An Irish Borgen?

Dyspeptic Scots columnist Kevin McKenna (now where did that name come from?) is  so right when he says Scottish politics are too boring to mount a drama like Borgen. But then, Alex might reply that Scotland is not an independent country – yet. Staying glued to Borgen though fits perfectly into Scottish culture.

Manfully, I’ve been trying to lower the life expectancy of Borgen fans by preparing for the Saturday night fix thus: watching Soccer AM; grabbing a few Bacardis; smoking like a research monkey and jumping into a taxi for Celtic Park. Sometimes, when I’ve missed the football by choosing to tarry in the pub, I discover that I don’t need the English subtitles at all and can understand perfectly what lovely Birgitte is saying in her native Danish.

BBC Scotland must surely now commission an edgy political drama. As a salute to Edinburgh men’s fondness for woolly foundation garments it must be called The Vest Wing.

Shades of the scum philosopher  Rab C Nesbitt?  Now that was a triumph of Scottish creation even though the southern British understood it less than Danish.

What about an Irish Borgen featuring a reincarnated Mary Robinson/ Mc Aleese and a revived Charlie and the men in mohair suits holed up and hiding from the Revenue in their gated communities in the Costa del Crime?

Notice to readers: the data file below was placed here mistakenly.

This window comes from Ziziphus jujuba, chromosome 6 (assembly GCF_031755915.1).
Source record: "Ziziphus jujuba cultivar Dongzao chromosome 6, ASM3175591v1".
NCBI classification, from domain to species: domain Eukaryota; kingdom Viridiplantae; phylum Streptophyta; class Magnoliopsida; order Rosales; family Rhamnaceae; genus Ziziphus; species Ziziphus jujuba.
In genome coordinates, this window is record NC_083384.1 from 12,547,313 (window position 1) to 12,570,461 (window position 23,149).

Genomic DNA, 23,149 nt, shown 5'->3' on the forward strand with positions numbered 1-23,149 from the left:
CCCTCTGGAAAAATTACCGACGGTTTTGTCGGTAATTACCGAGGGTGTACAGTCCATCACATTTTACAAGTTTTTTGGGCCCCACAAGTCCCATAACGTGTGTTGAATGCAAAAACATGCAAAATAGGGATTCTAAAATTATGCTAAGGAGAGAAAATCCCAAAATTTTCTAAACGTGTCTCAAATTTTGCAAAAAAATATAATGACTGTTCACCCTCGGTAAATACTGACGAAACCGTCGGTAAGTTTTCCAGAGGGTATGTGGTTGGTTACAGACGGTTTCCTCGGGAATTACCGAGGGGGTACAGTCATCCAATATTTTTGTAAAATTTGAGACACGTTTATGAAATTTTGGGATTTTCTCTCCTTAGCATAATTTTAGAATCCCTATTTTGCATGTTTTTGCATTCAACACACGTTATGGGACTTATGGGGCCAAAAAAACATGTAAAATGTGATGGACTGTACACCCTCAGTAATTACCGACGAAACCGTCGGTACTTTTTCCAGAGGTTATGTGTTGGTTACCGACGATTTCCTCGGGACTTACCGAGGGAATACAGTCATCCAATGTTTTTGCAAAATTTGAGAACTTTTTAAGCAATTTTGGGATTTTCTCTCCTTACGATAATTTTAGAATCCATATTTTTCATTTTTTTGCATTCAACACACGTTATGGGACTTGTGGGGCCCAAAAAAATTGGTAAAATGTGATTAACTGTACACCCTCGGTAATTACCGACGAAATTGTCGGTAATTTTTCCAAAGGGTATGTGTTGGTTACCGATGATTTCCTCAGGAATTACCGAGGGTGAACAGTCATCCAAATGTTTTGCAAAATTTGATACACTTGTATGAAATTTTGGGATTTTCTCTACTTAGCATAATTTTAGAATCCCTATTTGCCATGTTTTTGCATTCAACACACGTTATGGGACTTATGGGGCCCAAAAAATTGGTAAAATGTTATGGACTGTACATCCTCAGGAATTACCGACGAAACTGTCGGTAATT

Borgen ‘s attraction must be great for  small states dreaming of strutting their stuff on the world stage and showing that their politics can be as sexy as anything in the Elysee or the White House. ( I leave aside the North where politics and sex are too far-fetched for fiction). But blogger Jason O’Mahoney puts his finger on the problem for an Irish version.

Watching it made me wonder about how RTE could do such a show. It is not an impossible proposition, but there would be considerable barriers against it. The biggest single one I feel would be the tendency of Irish dramatists to always paint powerful people as inherently corrupt or evil. I’m not sure I would want to watch a show like that, about a crowd of bastards being bastards.

That means that such a show would instead have to be about good leaders doing good things, which would mean a show that actually debated real politics and real political choices. Would the Irish people watch a show like that?

Rather than “The West Wing”, would an Irish political drama not focus instead on some crowd of victims being f**ked over by some powerful bloke in a Louis Copeland suit.

If only life and politics were like that, problems solved or lovers deftly ditched in 5 minute takes, ending in hej, hej or the West Wing’s ok, ok

Former BBC journalist and manager in Belfast, Manchester and London, Editor Spolight; Political Editor BBC NI; Current Affairs Commissioning editor BBC Radio 4; Editor Political and Parliamentary Programmes, BBC Westminster; former London Editor Belfast Telegraph. Hon Senior Research Fellow, The Constitution Unit, Univ Coll. London